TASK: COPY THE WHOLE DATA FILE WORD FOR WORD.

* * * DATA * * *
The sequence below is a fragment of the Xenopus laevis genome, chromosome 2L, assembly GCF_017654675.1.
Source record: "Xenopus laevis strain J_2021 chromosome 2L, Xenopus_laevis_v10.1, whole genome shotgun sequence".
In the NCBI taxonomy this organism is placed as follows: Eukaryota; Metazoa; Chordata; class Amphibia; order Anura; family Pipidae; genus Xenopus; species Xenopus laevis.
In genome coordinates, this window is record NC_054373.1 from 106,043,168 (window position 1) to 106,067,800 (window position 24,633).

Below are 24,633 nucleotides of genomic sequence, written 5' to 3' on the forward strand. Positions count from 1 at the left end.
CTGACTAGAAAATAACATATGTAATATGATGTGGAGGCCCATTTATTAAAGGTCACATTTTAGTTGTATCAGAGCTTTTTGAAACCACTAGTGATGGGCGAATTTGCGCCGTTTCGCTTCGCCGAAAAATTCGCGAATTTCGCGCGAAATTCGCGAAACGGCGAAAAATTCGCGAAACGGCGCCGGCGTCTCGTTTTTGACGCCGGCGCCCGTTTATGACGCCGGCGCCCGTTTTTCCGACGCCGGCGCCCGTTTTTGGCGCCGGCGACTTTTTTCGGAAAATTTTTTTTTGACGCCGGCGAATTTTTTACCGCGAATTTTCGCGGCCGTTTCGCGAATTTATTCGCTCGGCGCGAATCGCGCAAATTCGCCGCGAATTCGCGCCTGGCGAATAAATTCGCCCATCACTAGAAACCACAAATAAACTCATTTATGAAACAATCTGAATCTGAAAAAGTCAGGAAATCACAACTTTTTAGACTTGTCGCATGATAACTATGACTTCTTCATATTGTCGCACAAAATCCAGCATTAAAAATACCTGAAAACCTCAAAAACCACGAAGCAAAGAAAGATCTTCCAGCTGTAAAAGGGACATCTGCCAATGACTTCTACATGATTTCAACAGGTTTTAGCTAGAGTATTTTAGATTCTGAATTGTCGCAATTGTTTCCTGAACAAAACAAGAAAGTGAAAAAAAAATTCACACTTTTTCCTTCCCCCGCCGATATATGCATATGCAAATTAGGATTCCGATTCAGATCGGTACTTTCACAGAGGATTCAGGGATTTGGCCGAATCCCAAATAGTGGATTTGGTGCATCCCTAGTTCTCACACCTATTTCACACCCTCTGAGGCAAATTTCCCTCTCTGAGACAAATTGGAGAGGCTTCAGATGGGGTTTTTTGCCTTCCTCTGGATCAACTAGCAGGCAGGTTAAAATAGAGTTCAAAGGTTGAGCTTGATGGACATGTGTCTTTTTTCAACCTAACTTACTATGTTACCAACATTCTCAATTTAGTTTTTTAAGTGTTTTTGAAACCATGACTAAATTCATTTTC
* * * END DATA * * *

The sequence below is a fragment of the Xenopus laevis genome, chromosome 2L, assembly GCF_017654675.1.
Source record: "Xenopus laevis strain J_2021 chromosome 2L, Xenopus_laevis_v10.1, whole genome shotgun sequence".
In the NCBI taxonomy this organism is placed as follows: Eukaryota; Metazoa; Chordata; class Amphibia; order Anura; family Pipidae; genus Xenopus; species Xenopus laevis.
In genome coordinates, this window is record NC_054373.1 from 106,043,168 (window position 1) to 106,067,800 (window position 24,633).

Below are 24,633 nucleotides of genomic sequence, written 5' to 3' on the forward strand. Positions count from 1 at the left end.
CTGACTAGAAAATAACATATGTAATATGATGTGGAGGCCCATTTATTAAAGGTCACATTTTAGTTGTATCAGAGCTTTTTGAAACCACTAGTGATGGGCGAATTTGCGCCGTTTCGCTTCGCCGAAAAATTCGCGAATTTCGCGCGAAATTCGCGAAACGGCGAAAAATTCGCGAAACGGCGCCGGCGTCTCGTTTTTGACGCCGGCGCCCGTTTATGACGCCGGCGCCCGTTTTTCCGACGCCGGCGCCCGTTTTTGGCGCCGGCGACTTTTTTCGGAAAATTTTTTTTTGACGCCGGCGAATTTTTTACCGCGAATTTTCGCGGCCGTTTCGCGAATTTATTCGCTCGGCGCGAATCGCGCAAATTCGCCGCGAATTCGCGCCTGGCGAATAAATTCGCCCATCACTAGAAACCACAAATAAACTCATTTATGAAACAATCTGAATCTGAAAAAGTCAGGAAATCACAACTTTTTAGACTTGTCGCATGATAACTATGACTTCTTCATATTGTCGCACAAAATCCAGCATTAAAAATACCTGAAAACCTCAAAAACCACGAAGCAAAGAAAGATCTTCCAGCTGTAAAAGGGACATCTGCCAATGACTTCTACATGATTTCAACAGGTTTTAGCTAGAGTATTTTAGATTCTGAATTGTCGCAATTGTTTCCTGAACAAAACAAGAAAGTGAAAAAAAAATTCACACTTTTTCCTTCCCCCGCCGATATATGCATATGCAAATTAGGATTCCGATTCAGATCGGTACTTTCACAGAGGATTCAGGGATTTGGCCGAATCCCAAATAGTGGATTTGGTGCATCCCTAGTTCTCACACCTATTTCACACCCTCTGAGGCAAATTTCCCTCTCTGAGACAAATTGGAGAGGCTTCAGATGGGGTTTTTTGCCTTCCTCTGGATCAACTAGCAGGCAGGTTAAAATAGAGTTCAAAGGTTGAGCTTGATGGACATGTGTCTTTTTTCAACCTAACTTACTATGTTACCAACATTCTCAATTTAGTTTTTTAAGTGTTTTTGAAACCATGACTAAATTCATTTTC